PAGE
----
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Steven Brust: “A masterful storyteller of contagious glee and self-deprecating badassery” —Skyler White

The Reaction Shot

| 18 Comments

wheatonI have a little bit of theater in my past. From around age 14 to maybe 20, my passion for theater and for writing were about the same. One effect of having a theater background is that I’m in the habit, when watching a performance, of thinking about how it applies to writing. The one I’ve been noticing most recently is the reaction shot.

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In a particularly effective scene, think about, instead of the actor who is doing the thing, the one who is reacting to it. This is always the key to fight scenes: stage combat (I love stage combat) is 90% about reacting to attacks. But it applies more broadly. For example, I’ve just re-watched Leverage, one of my favorite shows. If you watch the episodes where Wil Wheaton guest stars, watch how many scenes he sells by reacting. There is one spectacular example in “The Last Dam Job,” where we believe in the taser because of how he sells being tased. Another great example is in The Martian. One of the more delightful scenes in a movie full of delightful scenes is the one where the crew is finally in touch again with the stranded astronaut. There is some splendid and real-sounding banter between friends (“We have to take turns doing your tasks, but I mean, it’s only botany, it’s not real science.”), which is both well written and well performed between the actors; but what really makes the scene work is the way the rest of the crew, listening to the conversation, reacts to it. For a third example, I’ve been watching some old episodes of the original Mission: Impossible, and watching Martin Landau react, and noticing how much that carries a scene, is fascinating. (As a side note, Landau is one of my favorite actors; if you ever get the chance, catch his appearance on Inside the Actor’s Stuido. He talks about acting the way we process geeks talk about writing.)

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Do I have to spell out how this relates to writing? No, but I will anyway, because I’m a pedantic son of a bitch. Check out how easy it is to change the emotional content of a scene just by the reaction of someone not directly involved  in the action.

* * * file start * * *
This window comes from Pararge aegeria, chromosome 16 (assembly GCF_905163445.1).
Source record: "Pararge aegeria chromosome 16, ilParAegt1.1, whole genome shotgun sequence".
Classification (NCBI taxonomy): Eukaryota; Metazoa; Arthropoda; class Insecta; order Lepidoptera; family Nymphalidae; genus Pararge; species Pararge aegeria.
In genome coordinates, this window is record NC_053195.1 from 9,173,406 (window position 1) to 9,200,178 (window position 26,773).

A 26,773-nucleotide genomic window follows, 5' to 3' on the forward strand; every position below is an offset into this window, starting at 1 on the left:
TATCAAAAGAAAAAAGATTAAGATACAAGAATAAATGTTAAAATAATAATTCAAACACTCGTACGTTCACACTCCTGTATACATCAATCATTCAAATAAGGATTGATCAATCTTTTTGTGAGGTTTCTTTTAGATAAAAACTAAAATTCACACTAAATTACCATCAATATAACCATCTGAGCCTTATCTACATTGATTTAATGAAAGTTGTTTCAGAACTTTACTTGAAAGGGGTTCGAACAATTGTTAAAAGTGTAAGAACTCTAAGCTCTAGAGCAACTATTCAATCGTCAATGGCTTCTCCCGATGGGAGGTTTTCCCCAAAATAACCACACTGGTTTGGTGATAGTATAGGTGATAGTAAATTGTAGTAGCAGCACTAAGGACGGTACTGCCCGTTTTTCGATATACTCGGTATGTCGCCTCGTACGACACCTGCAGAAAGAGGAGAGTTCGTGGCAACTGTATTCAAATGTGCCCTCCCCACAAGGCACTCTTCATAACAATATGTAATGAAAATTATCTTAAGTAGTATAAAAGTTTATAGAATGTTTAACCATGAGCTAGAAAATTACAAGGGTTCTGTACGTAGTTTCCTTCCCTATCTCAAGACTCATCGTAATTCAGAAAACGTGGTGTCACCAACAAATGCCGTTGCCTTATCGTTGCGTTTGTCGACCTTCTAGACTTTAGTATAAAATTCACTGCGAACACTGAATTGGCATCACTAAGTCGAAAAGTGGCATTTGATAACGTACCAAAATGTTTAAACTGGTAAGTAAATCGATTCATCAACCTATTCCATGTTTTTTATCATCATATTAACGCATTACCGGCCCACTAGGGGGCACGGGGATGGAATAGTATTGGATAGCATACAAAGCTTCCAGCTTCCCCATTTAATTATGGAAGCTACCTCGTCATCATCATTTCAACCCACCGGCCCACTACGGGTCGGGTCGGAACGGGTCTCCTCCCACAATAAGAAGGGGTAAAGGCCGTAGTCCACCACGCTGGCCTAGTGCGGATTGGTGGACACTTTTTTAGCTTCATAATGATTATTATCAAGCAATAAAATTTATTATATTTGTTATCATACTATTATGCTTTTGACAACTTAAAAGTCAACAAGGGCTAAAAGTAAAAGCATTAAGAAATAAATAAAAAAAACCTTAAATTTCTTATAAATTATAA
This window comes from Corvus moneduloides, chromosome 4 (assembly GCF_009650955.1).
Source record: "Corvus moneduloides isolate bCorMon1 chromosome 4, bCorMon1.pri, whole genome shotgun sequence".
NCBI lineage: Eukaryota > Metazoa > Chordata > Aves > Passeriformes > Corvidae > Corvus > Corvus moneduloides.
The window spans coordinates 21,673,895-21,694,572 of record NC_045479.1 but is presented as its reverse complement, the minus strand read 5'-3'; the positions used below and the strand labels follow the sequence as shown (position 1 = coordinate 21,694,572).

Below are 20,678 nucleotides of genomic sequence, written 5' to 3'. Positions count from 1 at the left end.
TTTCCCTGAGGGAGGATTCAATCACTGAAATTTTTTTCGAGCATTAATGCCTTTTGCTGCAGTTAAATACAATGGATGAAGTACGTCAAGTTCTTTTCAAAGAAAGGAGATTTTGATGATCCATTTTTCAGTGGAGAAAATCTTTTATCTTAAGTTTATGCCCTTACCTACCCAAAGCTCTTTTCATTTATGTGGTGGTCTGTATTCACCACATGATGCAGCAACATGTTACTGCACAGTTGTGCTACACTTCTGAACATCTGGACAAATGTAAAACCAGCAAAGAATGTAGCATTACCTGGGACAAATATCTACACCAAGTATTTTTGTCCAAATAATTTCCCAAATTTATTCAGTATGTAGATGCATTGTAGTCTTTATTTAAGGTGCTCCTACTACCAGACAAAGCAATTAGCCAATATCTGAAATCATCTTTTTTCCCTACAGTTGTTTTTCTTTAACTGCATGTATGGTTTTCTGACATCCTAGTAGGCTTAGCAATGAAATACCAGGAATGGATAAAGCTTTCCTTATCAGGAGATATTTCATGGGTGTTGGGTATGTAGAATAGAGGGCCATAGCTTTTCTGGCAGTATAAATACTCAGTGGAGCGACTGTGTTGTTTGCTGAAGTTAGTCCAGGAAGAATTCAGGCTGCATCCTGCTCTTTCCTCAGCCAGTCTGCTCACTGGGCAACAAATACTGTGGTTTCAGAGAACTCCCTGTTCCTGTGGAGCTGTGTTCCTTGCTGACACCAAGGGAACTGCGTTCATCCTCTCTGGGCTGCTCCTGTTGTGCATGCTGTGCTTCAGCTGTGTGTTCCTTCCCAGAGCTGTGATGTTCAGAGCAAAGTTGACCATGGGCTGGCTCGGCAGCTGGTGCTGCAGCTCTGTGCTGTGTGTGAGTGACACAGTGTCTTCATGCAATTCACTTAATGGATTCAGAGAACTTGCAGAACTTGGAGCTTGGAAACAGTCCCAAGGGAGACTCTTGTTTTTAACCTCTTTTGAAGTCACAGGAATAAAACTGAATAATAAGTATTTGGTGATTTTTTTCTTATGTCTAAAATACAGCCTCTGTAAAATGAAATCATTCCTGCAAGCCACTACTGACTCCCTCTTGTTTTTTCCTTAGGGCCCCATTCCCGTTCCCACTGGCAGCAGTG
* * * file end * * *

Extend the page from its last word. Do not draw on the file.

“Okay,” I said, letting a dagger fall into my hand. “We can do it that way if you want.”
He kept his face expressionless. Behind him, the bodyguard folded his arms and smirked.

vs

“Okay,” I said, letting a dagger fall into my hand.  “We can do it that way if you want.”
He kept his face expressionless. Behind him, the bodyguard leaned forward a little, hands twitching.

Or, this.

He held out his arm, and she took it. Her friend glanced at them and gritted her teeth.

vs

He held out his arm, and she took it. Her friend glanced at them, then looked away, suppressing a smile.

Now of course, point of view is at the heart of this, as it is at the heart of everything. But paying attention to the reaction of those who are not directly involved in the action can accomplish a lot with very little effort.

skzb

Author: skzb

I play the drum.

18 Comments

  1. I appreciate the pedantry!

    Megan and I have an ongoing discussion of people who ‘act with their faces’ – I mean, ideally that’s everyone, but what we’re talking about is a lot of reaction shots, a lot of times where someone’s expression carries more meaning and nuance than the dialogue. Scenes where the person ‘saying’ the most never opens their mouth blow me away. Gillian Anderson in the first several seasons of the X-Files is a great example – we generally take Mulder exactly as seriously as she does, even if we know, structurally, that he’s probably right and she’s probably wrong. Or, if you watch Miss Fisher’s Murder Mysteries, Inspector Jack Robinson’s amusement, disapproval, exasperation, and curiosity are all unvoiced, and all managed without twitching his damn lips, but from the angle of inclination of his head or the lift of an eyebrow, we receive relative paragraphs of data.

  2. Very good. I love watching peripheral actors on stage.

    A similar thing is when someone in the background is doing something different – but essential. My favorite example of this is in the movie Shane, where the landowner is giving a monologue on how picked upon he is – while in the background the two gunslingers are sizing each other up. Wonderful scene.

  3. The bodyguard leaned forward, hands twitching, and then fell over in a full on seizure.

  4. skzb

    Matt: Yes, exactly–that’s a classic case of “less is more.” A subtle facial expression is asking the viewer to do a little more work to put together what it means, and the work the viewer puts in make it hit harder.

    howard: Excellent example. The contrast in tone between foreground and background, when the viewer is more interested in the background, emphasis it. Thanks for the pointing that out.

  5. I’ll play. I love the scene in The Usual Suspects when all the main cast members are in a lineup at the police station, and are asked to step forward and read a line off of a card. Apparently director Bryan Singer was trying to get them to play it straight, but Del Toro and Baldwin were hamming it up so much that the rest of them could not stop cracking up. One of those laughing takes made it into the film, and it was inadvertantly perfect. Here are these five hardened guys, total unintimidated by a situation that would scare the bejeebers out of 99% of the population.

  6. Gary Oldman, one of my favorite actors, does an amazing job at selling a really ridiculous role in True Romance. But if Samuel Jackson does not sell accepting Oldman’s character as everyday reality, then the scene melts into vaguely racist goo.